Smith said the library offers games for students to play, and, of course, there's always reading.
"They had a Yatzy Tournament the other day," he said.
"Sometimes it's just about personal time," first-year principal Doug Funk said. "There are kids out there, they have one or two close friends, and it's important to them to have that time together.
"We want kids to be comfortable. They can sit down with friends, talk about their day."
Senior football player Tre Johnson moved to Weatherford from Florida. At his former school he was given 30 minutes for lunch in a staggered system. He couldn't believe his eyes when he first heard of Mega-Lunch.
"I said, we get an hour, for real?" he said, chuckling. "It's always good time to have that extra time for the books. If you don't make the grades, you don't play.
"They even open up the gym if you want to go in there and play basketball or such."
Senior volleyball player London Austin-Roark said sometimes she and her teammates will take advantage of Mega-Lunch to strategize for their next match.
"We'll get together and eat lunch and go over things," she said. "And other times, it's just great to have that time to be alone. Being in athletics, there is not much alone time."
Sophomore Aaron Witcher likes to just walk around, get some exercise, and visit during Mega-Lunch.
"It's a great time to say hi to friends and just hang out," he said. "And it's nice to have that extra study time if I need it."
Rodrigue said you never know what you'll see during Mega-Lunch. At the Ninth-Grade Center, he even had some rodeo team members working on their roping skills during the hour.
"Every day they were out in the hall roping a chair," he said.
Speakers are sometimes brought in for Mega-Lunch.
"When we first started it on the senior campus, we had about 25 speakers that first year," Rodrigue said. "We even had a Holocaust survivor speak."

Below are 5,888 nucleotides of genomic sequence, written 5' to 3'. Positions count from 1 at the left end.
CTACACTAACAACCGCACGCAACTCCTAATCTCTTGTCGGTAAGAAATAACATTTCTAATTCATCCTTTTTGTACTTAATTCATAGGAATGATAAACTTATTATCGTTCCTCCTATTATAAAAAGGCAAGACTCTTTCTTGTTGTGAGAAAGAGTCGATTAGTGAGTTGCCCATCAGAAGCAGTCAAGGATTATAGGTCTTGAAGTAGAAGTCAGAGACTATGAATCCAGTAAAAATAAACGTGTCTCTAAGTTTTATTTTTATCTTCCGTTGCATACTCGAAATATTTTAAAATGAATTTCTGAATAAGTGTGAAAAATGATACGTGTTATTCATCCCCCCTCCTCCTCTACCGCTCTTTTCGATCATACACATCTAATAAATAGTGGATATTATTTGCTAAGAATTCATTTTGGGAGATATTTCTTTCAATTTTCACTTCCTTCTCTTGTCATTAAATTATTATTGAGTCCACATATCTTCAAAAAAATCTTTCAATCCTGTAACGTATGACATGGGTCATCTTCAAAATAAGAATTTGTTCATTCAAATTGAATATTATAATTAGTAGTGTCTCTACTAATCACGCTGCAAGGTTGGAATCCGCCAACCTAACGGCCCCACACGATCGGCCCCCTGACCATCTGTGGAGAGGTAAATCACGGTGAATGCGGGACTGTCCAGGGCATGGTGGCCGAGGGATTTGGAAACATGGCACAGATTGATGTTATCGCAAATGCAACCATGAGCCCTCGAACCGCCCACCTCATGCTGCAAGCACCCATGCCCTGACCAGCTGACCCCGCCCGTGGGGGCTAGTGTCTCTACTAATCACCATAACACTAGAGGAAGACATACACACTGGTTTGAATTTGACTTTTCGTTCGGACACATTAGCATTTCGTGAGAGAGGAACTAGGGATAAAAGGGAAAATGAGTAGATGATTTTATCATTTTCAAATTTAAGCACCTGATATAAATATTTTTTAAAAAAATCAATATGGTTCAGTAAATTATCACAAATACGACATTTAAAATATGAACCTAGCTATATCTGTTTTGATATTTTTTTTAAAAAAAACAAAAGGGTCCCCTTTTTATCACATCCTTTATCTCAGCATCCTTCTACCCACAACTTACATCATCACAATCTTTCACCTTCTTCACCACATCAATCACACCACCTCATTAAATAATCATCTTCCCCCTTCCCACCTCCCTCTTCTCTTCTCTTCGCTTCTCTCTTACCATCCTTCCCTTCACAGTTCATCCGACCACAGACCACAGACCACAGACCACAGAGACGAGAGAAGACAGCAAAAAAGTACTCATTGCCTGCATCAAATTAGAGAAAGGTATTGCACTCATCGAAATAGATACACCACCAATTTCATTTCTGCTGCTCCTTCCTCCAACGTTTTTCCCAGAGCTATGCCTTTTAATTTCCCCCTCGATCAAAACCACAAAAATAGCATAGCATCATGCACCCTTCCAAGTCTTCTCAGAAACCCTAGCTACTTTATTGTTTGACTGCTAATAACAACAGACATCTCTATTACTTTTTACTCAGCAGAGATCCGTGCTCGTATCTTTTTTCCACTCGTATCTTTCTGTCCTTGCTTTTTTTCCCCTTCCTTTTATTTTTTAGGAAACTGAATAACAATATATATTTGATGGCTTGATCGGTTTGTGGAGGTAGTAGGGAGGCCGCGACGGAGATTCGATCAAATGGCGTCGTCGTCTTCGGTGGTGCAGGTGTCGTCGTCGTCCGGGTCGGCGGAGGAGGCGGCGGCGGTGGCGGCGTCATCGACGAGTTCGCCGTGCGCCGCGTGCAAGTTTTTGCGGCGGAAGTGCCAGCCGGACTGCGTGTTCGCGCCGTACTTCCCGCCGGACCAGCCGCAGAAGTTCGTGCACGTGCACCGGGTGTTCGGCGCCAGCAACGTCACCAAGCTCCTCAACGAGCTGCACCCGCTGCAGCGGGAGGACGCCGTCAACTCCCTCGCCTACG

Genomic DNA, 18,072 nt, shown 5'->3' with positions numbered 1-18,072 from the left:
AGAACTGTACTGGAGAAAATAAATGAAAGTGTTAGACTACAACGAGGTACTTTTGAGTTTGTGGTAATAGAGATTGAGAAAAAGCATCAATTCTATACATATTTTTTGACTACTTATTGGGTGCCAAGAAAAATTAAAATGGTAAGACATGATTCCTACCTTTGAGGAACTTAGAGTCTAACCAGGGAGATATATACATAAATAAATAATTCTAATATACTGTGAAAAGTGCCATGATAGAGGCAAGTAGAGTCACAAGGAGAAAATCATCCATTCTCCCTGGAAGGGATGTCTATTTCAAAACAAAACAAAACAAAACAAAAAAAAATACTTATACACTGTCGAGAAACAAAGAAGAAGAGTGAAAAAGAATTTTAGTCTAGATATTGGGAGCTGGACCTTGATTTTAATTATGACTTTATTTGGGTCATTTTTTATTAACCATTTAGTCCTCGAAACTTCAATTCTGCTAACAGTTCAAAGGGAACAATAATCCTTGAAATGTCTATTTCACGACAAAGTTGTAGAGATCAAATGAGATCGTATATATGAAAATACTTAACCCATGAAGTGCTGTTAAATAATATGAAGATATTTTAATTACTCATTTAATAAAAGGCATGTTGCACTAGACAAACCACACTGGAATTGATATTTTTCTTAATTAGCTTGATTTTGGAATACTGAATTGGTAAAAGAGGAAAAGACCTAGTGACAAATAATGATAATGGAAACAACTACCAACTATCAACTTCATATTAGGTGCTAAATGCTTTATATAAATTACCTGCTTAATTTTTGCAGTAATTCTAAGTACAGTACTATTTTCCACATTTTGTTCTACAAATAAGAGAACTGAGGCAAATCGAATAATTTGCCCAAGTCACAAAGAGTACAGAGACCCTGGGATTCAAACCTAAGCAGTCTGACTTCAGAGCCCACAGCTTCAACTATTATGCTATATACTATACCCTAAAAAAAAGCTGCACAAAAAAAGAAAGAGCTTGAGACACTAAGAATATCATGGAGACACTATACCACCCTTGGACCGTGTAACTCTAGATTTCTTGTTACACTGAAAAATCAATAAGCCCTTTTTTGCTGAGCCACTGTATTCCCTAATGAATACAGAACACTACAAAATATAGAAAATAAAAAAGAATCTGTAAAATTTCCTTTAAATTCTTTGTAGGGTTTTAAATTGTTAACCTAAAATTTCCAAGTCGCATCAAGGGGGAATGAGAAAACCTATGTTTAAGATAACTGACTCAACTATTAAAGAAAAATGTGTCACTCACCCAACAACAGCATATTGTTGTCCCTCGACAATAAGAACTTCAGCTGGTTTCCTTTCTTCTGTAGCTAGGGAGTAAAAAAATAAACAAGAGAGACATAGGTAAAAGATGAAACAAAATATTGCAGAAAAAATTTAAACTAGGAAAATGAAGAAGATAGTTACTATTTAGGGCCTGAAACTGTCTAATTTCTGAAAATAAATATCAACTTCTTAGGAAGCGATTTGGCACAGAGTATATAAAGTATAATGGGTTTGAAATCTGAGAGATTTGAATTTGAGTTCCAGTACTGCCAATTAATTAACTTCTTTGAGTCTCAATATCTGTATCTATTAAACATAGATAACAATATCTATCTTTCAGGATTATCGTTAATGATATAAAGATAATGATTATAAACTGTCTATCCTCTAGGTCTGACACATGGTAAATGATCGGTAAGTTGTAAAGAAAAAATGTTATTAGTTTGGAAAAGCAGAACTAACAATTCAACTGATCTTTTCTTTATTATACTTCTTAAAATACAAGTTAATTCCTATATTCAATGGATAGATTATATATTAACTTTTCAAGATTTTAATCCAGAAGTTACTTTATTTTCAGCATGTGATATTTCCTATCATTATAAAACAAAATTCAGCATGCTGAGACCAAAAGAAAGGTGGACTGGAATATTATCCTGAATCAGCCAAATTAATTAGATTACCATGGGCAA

Students are not allowed everywhere on campus during Mega-Lunch. There are some restrictions, but they understand them well and despite the amount of students with the same free time, few problems arise.
"We explained it was a privilege for the them, and the kids get it that's a partnership," Rodrigue said.
In fact, Funk said the ultimate success of Mega-Lunch is up to the students. They police themselves, knowing it can be taken away as quickly as it was granted.
"I didn't like it immediately. There's 1,700-1,800 kids running around doing God knows what for an hour?" he said. "That's what I thought at first.
"But it creates a better climate. The kids do a great job of self-policing, and teachers play a critical role in making this thing work. I think it also says a lot about the parents, the way they're raising their kids."
Funk was toying with the idea when he was principal in Red Oak before coming to Weatherford. It was Smith, who was also at Red Oak then, who gave him the idea after visiting Plano and Richardson and seeing the program work there. He also said it is successful in San Marcos.
"I'm infatuated with it," Smith said. "And it works. I've got all these kids roaming free, and 99 percent of them are always where they are supposed to be. You'd think they'd leave trash, but they don't.
"I was wanting to do this at Red Oak."
And, according to Funk, it likely would have happened at Red Oak had they not come to Weatherford, where it was already a reality.
"At first I said to Andy, 'You're out of your mind," he said, laughing. "And then, before I came here, I was talking to Kristy (Dowd, former principal), and she kept saying Mega, Mega, Mega. Then I figured out what she was talking about. I called Andy and said 'We got Mega-Lunch. He said, 'I'm on the way.'"
So why don't more schools do this? Smith said given the success at the places where it is happening, he can see it expanding.
"I think there's a fear factor, and you have to look at your clientele, your student population and what they can control," Smith said. "It definitely works here."